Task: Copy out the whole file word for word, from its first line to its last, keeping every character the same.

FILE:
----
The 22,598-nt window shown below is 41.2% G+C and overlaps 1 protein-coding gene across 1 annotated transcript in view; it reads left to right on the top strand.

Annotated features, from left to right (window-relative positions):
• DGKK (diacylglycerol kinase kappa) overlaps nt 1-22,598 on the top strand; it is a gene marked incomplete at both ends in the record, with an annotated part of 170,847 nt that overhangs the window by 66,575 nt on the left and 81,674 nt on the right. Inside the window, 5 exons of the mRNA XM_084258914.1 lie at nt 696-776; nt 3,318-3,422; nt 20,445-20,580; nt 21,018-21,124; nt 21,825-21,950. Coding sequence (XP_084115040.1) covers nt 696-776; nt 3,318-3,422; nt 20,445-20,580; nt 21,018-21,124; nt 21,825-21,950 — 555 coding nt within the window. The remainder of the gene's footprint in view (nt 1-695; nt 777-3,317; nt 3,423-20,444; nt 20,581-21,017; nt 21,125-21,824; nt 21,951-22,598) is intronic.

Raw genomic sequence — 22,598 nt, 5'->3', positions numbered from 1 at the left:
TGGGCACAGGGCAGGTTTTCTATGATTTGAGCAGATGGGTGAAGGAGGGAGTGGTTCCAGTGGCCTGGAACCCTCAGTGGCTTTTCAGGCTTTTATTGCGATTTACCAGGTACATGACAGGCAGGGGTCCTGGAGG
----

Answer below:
The 22,598-nt window shown below is 41.2% G+C and overlaps 1 protein-coding gene across 1 annotated transcript in view; it reads left to right on the top strand.

Annotated features, from left to right (window-relative positions):
• DGKK (diacylglycerol kinase kappa) overlaps nt 1-22,598 on the top strand; it is a gene marked incomplete at both ends in the record, with an annotated part of 170,847 nt that overhangs the window by 66,575 nt on the left and 81,674 nt on the right. Inside the window, 5 exons of the mRNA XM_084258914.1 lie at nt 696-776; nt 3,318-3,422; nt 20,445-20,580; nt 21,018-21,124; nt 21,825-21,950. Coding sequence (XP_084115040.1) covers nt 696-776; nt 3,318-3,422; nt 20,445-20,580; nt 21,018-21,124; nt 21,825-21,950 — 555 coding nt within the window. The remainder of the gene's footprint in view (nt 1-695; nt 777-3,317; nt 3,423-20,444; nt 20,581-21,017; nt 21,125-21,824; nt 21,951-22,598) is intronic.

Raw genomic sequence — 22,598 nt, 5'->3', positions numbered from 1 at the left:
TGGGCACAGGGCAGGTTTTCTATGATTTGAGCAGATGGGTGAAGGAGGGAGTGGTTCCAGTGGCCTGGAACCCTCAGTGGCTTTTCAGGCTTTTATTGCGATTTACCAGGTACATGACAGGCAGGGGTCCTGGAGG